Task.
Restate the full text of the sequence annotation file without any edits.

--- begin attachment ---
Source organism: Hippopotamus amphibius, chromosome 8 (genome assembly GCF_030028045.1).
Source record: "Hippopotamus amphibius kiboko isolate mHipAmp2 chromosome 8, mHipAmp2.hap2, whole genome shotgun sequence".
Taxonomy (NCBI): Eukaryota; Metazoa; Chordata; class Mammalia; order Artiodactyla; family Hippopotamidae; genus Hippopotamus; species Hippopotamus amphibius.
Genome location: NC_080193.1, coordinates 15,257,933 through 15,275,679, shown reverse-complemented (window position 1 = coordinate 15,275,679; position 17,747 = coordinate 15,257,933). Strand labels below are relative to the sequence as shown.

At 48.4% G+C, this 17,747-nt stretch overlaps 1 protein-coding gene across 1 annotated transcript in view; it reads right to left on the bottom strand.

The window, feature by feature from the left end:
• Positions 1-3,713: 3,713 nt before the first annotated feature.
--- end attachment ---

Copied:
Source organism: Hippopotamus amphibius, chromosome 8 (genome assembly GCF_030028045.1).
Source record: "Hippopotamus amphibius kiboko isolate mHipAmp2 chromosome 8, mHipAmp2.hap2, whole genome shotgun sequence".
Taxonomy (NCBI): Eukaryota; Metazoa; Chordata; class Mammalia; order Artiodactyla; family Hippopotamidae; genus Hippopotamus; species Hippopotamus amphibius.
Genome location: NC_080193.1, coordinates 15,257,933 through 15,275,679, shown reverse-complemented (window position 1 = coordinate 15,275,679; position 17,747 = coordinate 15,257,933). Strand labels below are relative to the sequence as shown.

At 48.4% G+C, this 17,747-nt stretch overlaps 1 protein-coding gene across 1 annotated transcript in view; it reads right to left on the bottom strand.

The window, feature by feature from the left end:
• Positions 1-3,713: 3,713 nt before the first annotated feature.